A Conversation with Salvatore Patitucci | Local Vocal | Pittsburgh | Pittsburgh City Paper

A Conversation with Salvatore Patitucci

Born in Calabria, the south of Italy, Sal Patitucci came to the U.S. in 1960, at age 24. Though he worked on flood-plain projects for the Army Corps of Engineers, his real avocation was in the air -- or, rather, on the air. "Radio Italia," his Italian-language music and news program, has been aired on regional stations continuously for the past 43 years. Today, Sal's voce affascinante (charming voice) and impressive record collection can be heard from 5-6 p.m. Monday through Friday, on White Oak's WEDO 810 AM (www.wedo810.com).

How did you get started in radio?

It was a love of music, really. When I came to Pittsburgh, there was an Italian guy on the radio who owned a travel agency. Instead of promoting the music, he was promoting his business. I thought, "I would love to do a program!" Well, I can't speak English now, so you can imagine what I sounded like then! I went to the station in New Kensington [WKPA] and asked the station manager if he would like an Italian program. There was a big Italian community there at the time. The guy said, "If you can go out and sell four spots, I'll give you the program." I went out, and in a week, I started the program. It was October 11, 1964. I was there for 18 years, then the station was sold. Since then, I came to WEDO. I was also on WQED for eight years. Back then there was an Italian program, a French program, an Indian program. Then they got a new program director and she took all the ethnic programs off the air. A week later, WYEP called me. They had just come on the air and were very poor. A few years later, the same thing!

Did you get paid for any of these programs?

No! I'm doing this as a public service for the Italian community.

What kind of music do you play?

On Monday, I play music of the past, like from the '60s; on Tuesdays, I play folk music because each region in Italy has a different sound; Wednesdays I have Neapolitan music; Thursdays I play dancing music; Fridays I play the best of the week. Every day I have the news live from Italy and I play something from the hit parade, the latest tunes popular in Italy. I'm trying to please everybody. My program is the only ethnic program on that is on five days a week in the United States!

And you do interviews too?

Oh, lots. People from Luciano Pavarotti to [soccer star] Totti from the World Cup. In Cleveland, I interviewed Gianni Marandi, a well-known singer. He's a soccer player too! In Italy, singers will play soccer in a stadium against, say, television stars, to make money for poor people.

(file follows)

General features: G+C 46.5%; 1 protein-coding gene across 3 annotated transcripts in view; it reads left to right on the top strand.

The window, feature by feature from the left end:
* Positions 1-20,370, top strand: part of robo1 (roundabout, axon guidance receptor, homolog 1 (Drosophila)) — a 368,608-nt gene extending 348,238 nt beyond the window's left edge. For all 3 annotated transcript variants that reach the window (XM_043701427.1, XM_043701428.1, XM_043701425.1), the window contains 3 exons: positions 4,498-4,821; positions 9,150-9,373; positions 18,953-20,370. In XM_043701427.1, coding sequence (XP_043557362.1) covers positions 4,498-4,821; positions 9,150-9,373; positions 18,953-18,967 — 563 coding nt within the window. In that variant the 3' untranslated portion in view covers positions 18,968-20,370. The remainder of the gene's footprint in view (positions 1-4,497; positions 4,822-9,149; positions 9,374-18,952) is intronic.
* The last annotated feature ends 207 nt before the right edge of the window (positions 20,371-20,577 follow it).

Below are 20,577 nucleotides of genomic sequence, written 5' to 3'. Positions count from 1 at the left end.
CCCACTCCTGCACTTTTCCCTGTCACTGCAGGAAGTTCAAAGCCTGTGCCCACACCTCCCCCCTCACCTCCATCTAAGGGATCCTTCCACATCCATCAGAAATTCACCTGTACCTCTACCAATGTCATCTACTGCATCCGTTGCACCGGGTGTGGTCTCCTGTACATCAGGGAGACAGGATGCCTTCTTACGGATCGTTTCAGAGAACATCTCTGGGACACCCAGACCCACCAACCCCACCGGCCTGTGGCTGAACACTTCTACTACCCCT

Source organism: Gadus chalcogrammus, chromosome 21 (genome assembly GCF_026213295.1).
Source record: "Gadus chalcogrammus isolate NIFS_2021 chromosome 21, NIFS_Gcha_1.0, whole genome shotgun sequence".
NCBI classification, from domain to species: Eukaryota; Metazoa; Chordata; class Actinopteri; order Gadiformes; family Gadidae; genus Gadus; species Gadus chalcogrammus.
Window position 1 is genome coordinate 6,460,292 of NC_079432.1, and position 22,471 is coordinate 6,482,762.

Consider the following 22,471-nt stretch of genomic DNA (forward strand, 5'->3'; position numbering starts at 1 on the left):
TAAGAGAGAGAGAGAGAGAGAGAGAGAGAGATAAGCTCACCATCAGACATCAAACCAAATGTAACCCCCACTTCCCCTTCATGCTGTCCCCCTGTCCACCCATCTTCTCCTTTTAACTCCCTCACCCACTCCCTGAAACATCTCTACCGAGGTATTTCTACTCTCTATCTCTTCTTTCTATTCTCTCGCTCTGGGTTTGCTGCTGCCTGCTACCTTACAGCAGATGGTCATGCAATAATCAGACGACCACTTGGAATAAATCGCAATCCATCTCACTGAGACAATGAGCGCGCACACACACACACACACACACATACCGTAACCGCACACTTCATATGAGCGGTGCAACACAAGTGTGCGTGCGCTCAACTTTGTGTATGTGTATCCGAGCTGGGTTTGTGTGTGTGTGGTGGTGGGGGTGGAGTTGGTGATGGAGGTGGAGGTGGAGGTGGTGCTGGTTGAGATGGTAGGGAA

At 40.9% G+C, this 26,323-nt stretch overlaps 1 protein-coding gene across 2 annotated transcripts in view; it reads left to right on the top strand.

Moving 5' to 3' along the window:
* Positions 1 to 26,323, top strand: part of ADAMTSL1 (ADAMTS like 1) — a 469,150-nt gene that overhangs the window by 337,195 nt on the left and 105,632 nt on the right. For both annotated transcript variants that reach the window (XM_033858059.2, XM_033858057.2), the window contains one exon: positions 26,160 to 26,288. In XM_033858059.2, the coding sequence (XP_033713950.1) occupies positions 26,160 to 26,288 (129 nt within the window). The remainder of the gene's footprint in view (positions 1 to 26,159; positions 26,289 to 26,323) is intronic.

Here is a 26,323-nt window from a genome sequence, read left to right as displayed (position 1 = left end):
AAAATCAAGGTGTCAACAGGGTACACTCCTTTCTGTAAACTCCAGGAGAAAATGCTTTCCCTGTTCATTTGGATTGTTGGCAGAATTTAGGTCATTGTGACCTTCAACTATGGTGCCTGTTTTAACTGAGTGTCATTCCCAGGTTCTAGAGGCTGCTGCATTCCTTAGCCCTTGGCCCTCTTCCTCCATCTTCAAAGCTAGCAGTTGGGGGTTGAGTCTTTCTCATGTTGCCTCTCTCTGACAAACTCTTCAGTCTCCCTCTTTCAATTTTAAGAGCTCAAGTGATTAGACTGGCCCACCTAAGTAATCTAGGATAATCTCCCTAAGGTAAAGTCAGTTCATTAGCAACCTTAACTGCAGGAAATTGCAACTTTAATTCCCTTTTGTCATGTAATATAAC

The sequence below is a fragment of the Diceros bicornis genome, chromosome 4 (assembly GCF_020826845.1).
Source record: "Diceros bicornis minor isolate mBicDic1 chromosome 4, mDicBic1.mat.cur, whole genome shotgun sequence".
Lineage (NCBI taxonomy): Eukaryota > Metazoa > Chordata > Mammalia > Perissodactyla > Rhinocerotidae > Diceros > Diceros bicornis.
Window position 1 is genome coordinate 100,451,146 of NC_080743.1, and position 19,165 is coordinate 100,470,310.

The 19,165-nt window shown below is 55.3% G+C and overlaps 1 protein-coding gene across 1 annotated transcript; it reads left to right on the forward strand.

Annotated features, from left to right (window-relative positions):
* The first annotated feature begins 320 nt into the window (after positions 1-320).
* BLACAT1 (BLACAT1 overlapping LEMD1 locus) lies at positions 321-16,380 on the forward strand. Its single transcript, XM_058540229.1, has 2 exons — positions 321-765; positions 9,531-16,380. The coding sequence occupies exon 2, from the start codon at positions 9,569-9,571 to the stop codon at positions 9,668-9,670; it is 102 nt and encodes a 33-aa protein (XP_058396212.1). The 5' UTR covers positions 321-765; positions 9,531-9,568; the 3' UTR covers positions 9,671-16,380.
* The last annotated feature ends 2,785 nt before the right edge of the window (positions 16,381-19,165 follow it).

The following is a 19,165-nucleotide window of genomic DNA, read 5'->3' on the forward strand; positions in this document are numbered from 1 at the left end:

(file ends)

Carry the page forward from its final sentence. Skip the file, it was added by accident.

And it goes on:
What do you see as the importance of your broadcast?

Communication. It's important to stay in touch with the community. The Italian government wants a program on in America in order to keep the young generation alive and tell them that Italy is waiting for them to visit, for tourism, for culture. You have to know about your history. Why should you be ashamed to say, "I'm Italian," or Greek or French? Everybody should be proud of their heritage. It's very important. Pittsburgh is a great ethnic city. All these heritages are a part of the pot here.

What about people who don't speak Italian?

Teachers at Duquesne or Pitt tell their students to listen my program. After you listen to songs, you'll start to understand words. Music is universal. Even if you don't understand, you will like the music.

What is your favorite type of music?

The best era for music in Italy was in the '60s. It was more melodic. In Italy today, there is rap music. It's not original. Back then, Italian music wasn't so influenced by American music. If you travel in Europe now and look at a jukebox, 95 percent of the music is from the United States.

What do you think about those who want to declare English the official language of the U.S., and discourage the use of other languages?

It's a very poor thing! In Europe, people will study French and Italian. Here people are afraid of learning another language. It's very nice when you travel to know languages. We don't want to go back to the U.S. being an isolated country like it was in the 1950s!

Sophia Loren or Anna Magnani?

Artistically, Anna Magnani is the only one. Today, Monica Belucci.

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